South Sudanese lawmakers voted Tuesday to delay elections and extend the terms of all elected officials, including President Salva Kiir, the National Assembly and state governors, by three years -- a year longer than the Cabinet called for last month.
Thomas Wani Kundu, the Chairperson of the Natioinal Assembly's Information Committee, said more than 270 members of parliament from both houses voted in an extraordinary session of parliament in favor of the motion, which he said was Mr. Kiir's initiative.
Kundu said the terms of state legislators will also be extended for three years if the bill becomes law.
Kundu said the bill will be sent to Mr. Kiir's office on Wednesday. He is expected to sign it.
The vote came five weeks after Information Minister Michael Makuei announced that national elections, which were supposed to be held at the end of June, were being delayed two years. Makuei also said the Cabinet had decided to extend the terms of the president, the National Assembly, and governors' by two years.
Kundu noted that the terms of the lawmakers end next week, and President Kiir’s term ends on July 8. He said the plan put forward by lawmakers on Tuesday would let the parliamentarians stay in office until the end of December 2017, with elections planned for March or April 2018.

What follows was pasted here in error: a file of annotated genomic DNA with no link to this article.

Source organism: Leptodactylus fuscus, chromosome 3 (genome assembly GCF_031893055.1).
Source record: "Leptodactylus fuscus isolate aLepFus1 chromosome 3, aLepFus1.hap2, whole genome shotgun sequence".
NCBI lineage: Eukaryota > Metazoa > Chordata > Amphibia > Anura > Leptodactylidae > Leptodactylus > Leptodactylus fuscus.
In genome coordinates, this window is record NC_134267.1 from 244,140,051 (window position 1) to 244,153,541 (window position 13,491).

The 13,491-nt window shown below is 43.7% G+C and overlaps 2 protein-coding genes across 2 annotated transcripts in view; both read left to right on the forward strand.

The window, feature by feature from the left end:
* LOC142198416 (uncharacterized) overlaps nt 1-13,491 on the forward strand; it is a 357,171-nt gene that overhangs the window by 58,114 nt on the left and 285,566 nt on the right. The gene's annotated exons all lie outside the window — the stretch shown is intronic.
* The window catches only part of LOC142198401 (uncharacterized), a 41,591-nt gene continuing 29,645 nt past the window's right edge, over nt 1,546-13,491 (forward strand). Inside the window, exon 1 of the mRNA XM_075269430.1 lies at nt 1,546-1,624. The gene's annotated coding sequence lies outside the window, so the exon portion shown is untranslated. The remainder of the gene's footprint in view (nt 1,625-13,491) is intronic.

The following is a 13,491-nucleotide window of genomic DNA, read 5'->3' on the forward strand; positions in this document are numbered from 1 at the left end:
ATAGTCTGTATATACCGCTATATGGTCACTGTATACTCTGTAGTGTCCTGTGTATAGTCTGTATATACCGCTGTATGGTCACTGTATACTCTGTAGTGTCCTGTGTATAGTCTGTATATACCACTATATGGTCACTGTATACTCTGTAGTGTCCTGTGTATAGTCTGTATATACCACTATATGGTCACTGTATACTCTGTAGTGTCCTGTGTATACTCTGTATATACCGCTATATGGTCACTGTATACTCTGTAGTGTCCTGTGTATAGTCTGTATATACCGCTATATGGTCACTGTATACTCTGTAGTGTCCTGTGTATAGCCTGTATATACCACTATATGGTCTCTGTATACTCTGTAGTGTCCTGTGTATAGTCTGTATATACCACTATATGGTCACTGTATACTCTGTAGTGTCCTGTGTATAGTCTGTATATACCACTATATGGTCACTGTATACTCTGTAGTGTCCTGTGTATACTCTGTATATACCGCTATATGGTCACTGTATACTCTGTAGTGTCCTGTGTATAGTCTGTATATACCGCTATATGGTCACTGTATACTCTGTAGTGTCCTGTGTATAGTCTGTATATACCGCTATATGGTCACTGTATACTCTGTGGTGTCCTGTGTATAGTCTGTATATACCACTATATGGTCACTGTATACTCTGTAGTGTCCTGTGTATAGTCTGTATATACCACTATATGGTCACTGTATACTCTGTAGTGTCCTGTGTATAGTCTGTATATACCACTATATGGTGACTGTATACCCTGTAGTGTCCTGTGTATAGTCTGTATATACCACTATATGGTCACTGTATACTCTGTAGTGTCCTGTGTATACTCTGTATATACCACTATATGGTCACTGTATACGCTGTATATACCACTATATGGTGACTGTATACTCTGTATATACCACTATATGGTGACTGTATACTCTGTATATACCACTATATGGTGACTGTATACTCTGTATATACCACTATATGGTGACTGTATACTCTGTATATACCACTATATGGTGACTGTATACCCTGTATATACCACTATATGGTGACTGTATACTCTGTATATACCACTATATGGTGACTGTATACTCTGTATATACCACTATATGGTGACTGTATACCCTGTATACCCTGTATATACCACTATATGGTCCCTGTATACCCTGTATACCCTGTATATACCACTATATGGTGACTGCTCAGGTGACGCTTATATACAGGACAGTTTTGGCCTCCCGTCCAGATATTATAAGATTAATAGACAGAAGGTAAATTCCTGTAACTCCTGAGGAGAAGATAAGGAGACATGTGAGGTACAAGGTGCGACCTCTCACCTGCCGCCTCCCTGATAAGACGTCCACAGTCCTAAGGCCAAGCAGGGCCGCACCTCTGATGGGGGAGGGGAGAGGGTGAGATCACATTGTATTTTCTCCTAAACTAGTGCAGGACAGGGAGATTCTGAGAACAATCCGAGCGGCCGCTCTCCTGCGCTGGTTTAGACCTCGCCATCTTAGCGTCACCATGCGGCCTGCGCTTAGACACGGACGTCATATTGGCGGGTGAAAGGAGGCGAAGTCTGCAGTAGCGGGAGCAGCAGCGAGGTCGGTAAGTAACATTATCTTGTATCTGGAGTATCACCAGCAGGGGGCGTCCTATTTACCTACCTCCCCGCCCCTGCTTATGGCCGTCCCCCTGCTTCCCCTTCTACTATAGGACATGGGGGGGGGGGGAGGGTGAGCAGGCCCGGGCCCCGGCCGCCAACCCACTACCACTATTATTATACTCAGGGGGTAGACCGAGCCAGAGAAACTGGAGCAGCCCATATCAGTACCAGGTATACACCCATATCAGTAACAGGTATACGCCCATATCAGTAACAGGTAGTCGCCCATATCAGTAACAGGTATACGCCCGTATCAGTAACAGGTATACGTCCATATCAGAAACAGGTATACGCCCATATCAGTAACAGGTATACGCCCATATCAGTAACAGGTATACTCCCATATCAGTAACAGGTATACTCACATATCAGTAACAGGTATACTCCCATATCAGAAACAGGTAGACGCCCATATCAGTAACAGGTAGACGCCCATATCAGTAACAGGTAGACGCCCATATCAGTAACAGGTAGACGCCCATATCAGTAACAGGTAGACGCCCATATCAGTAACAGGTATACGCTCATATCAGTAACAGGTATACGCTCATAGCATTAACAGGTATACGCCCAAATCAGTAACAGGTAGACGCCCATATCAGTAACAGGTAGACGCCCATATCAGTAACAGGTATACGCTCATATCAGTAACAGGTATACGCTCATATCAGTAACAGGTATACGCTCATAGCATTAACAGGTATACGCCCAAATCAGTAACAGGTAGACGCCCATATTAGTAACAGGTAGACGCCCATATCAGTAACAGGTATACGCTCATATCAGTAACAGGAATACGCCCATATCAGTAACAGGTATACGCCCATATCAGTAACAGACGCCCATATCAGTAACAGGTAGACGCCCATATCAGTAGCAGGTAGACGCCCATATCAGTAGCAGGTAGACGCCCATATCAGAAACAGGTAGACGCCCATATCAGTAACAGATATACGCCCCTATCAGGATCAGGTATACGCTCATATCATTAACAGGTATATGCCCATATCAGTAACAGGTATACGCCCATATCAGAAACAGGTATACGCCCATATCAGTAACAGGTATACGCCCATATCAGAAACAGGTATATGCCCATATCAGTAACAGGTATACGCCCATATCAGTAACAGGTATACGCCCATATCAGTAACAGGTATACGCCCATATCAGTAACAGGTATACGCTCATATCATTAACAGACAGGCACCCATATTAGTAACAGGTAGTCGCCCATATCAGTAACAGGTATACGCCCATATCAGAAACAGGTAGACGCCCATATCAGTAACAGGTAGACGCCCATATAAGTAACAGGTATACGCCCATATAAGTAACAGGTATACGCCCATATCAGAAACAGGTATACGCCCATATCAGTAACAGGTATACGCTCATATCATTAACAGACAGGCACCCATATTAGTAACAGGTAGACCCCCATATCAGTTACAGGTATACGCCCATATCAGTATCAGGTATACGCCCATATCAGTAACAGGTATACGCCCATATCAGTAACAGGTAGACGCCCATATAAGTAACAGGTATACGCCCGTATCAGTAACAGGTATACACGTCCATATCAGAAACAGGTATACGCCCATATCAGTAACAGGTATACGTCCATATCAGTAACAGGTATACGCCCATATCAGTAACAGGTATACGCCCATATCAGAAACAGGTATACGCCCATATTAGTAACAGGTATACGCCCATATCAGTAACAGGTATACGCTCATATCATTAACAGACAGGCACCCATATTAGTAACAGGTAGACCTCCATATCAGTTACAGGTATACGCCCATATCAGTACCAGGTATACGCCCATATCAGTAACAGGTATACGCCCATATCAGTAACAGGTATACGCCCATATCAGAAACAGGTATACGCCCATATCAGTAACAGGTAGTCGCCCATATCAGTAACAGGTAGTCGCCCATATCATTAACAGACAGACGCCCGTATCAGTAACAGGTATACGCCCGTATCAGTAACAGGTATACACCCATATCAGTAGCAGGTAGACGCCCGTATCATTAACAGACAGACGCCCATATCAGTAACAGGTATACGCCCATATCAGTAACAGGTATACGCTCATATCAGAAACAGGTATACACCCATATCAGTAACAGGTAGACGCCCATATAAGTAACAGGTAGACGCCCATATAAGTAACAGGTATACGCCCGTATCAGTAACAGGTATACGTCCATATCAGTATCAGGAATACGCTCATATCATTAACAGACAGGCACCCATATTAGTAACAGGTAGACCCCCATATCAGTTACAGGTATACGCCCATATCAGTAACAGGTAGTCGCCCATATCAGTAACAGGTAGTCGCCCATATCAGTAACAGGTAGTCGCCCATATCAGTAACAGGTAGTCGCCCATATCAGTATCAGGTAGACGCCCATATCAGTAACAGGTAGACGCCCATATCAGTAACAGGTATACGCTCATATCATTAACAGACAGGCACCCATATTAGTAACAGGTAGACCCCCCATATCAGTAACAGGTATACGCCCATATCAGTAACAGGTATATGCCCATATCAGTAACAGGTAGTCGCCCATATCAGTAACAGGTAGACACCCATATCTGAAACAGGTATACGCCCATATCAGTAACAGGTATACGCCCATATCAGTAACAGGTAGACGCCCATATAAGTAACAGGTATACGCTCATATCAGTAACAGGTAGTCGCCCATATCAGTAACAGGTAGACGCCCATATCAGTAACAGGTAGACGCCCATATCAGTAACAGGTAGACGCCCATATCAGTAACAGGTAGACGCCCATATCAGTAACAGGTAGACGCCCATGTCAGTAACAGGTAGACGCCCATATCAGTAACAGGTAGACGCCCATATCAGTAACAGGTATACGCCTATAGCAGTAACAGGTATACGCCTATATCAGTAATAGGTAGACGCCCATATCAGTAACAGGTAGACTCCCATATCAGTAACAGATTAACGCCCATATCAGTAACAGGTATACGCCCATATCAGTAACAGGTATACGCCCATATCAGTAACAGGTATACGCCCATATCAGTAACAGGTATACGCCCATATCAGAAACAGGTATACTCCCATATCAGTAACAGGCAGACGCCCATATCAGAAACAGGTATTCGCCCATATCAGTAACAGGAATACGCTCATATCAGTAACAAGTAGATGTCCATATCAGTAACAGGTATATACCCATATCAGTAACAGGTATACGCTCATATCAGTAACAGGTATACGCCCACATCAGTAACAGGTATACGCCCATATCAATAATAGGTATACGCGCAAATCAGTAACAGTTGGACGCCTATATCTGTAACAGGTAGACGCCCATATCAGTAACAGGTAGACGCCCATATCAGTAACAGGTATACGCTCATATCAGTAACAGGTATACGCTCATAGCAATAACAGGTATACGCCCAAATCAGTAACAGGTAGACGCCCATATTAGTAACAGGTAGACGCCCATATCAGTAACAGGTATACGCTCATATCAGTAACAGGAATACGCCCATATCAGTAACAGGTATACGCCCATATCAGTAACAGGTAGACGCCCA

Kundu said delaying elections by an extra year will give South Sudan the time it needs to hold free, fair and well organized elections. In particular, a longer delay will give South Sudan more time to conduct a census before the vote, as required by the transitional constitution, Kundu said.
IGAD power-sharing proposal
Extending the terms of elected officials and delaying national elections is in line with a power-sharing proposal, brokered by IGAD, the regional bloc that has been leading peace talks for South Sudan for nearly 15 months.
President Kiir and rebel leader Riek Machar signed the power sharing proposal in the early hours of February 2. The proposal calls, among other things, for elections to be delayed until December 2017 and for national lawmakers' and the president’s terms to be extended by 30 months from July 9th of this year, until January 2018.
The United States said it would not support elections in June of this year, and opposition leaders and ordinary citizens of South Sudan called for peace to be restored before millions of dollars are spent on elections.
South Sudan has been mired in conflict since December 2013. The most recent round of negotiations to end the fighting, which has forced 2 million people from their homes and claimed thousands of lives, stalled early this month without an agreement to end the violence.